Dinar Is Served

I’m shocked – shocked! – but it appears that neither Defense Secretary Donald Rumsfeld nor General Tommy Franks has read Ludwig von Mises, or even David Hume. Their economic ignorance has led to the only American defeat — not on the battlefield, but on the economic front. The ‘Saddam dinar’ (picture on the left) has beaten the dollar hands down as the currency of choice in Iraq.

So what’s all the fuss? Well, the US military has been acting as a de facto Federal Reserve in Iraq, first by paying thousands of Iraqis twenty U.S dollars and by further insisting on paying another million workers upwards of $575/month. All of this in the hope of displacing the Iraqi currency for the US dollar. To the military’s surprise, the inexorable laws of economics have dropped the equivalent of a bunker-buster on the U.S. plan. David Hume explains:

"All augmentation [of gold and silver] has no other effect than to heighten the price of labour and commodities; and even this variation is little more than that of a name…Money having chiefly a fictitious value, the greater or less plenty of it is of no consequence if we consider a nation within itself." (1)

An Iraqi trader agrees:

"If you have one million pensioners getting $40 apiece, that’s $40 million coming onto the streets," said Ahmed Muhammad Ali, a trader on Kifah Street. "What did you expect would happen?"

With this huge influx of American dollars came a precipitous drop in their value. In its place, the Iraqi (and Saddam-faced) currency regained its value from years before the invasion. As Hume avers, this influx does nothing but "heighten the price of labour and commodities." In this case, its the price of goods in US dollars that rise (i.e. lower purchasing power). This helps to explain the Iraqis’ increased demand for dinars. Moreover, the dinar’s strength stems from the lack of a central bank in Iraq, which in normal circumstances can print money willy-nilly. The current situation leads to a fairly static supply of currency. Conversely, introducing new dollars in an arbitrary and prolific manner – as the US has done in Iraq- does little for Iraqi consumers searching for a good store of value.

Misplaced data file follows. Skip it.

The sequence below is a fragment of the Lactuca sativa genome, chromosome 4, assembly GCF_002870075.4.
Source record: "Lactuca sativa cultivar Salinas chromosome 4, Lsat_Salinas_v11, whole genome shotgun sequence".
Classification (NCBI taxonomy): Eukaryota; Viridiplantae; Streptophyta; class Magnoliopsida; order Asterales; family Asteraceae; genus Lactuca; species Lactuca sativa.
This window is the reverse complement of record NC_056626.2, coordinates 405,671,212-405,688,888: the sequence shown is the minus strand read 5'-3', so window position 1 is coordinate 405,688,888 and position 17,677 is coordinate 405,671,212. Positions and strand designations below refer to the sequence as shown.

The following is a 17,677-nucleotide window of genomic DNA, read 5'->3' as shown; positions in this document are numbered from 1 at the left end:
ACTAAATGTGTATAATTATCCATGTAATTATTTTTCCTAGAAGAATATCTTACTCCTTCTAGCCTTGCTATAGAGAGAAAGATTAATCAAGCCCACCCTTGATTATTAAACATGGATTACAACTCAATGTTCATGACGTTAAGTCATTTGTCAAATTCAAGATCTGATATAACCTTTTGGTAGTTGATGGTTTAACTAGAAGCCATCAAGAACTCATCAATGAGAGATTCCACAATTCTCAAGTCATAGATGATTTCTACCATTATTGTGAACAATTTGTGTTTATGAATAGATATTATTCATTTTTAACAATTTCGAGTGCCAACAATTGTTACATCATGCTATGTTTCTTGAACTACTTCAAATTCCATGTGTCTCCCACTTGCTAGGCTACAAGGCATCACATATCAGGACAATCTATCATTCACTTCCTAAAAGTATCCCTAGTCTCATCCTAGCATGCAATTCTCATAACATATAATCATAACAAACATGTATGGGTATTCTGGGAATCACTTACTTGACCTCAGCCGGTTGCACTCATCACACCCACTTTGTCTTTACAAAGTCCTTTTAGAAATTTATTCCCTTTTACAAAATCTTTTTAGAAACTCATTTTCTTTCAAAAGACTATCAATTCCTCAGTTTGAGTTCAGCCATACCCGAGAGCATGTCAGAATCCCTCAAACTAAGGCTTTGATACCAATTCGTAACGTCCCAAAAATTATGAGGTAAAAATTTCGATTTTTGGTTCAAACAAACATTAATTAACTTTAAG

Perhaps the US invasion has brought one positive change to Iraq: a stable and market-based currency. Given this, I predict that the US will use force to prevent any further erosion of their precious American fiat, similar to their policy towards industrious Iraqi entrepreneurs who were forced to close shop. For once again the market prevailed with efficiency and satisfaction of consumer wants. Cue the government intervention! (2)

See the article "His Face Still Gives Fits as Saddam Dinar Soars" (NYT/May 16th/Edmund L. Andrews) for a description of the conundrum the dollar faces:

Saddam Hussein may be out of power or even dead. But his maligned currency, the so-called Saddam dinar, has abruptly skyrocketed in value.

In a display of what might be called Saddam’s revenge, the discredited dinar soared by about one-third against the dollar on Thursday and is now at its highest value since 1996. Its remarkable comeback is likely to cause heartburn for American officials here, and not just because Iraq’s currency of choice bears a portrait of the former dictator on every bill.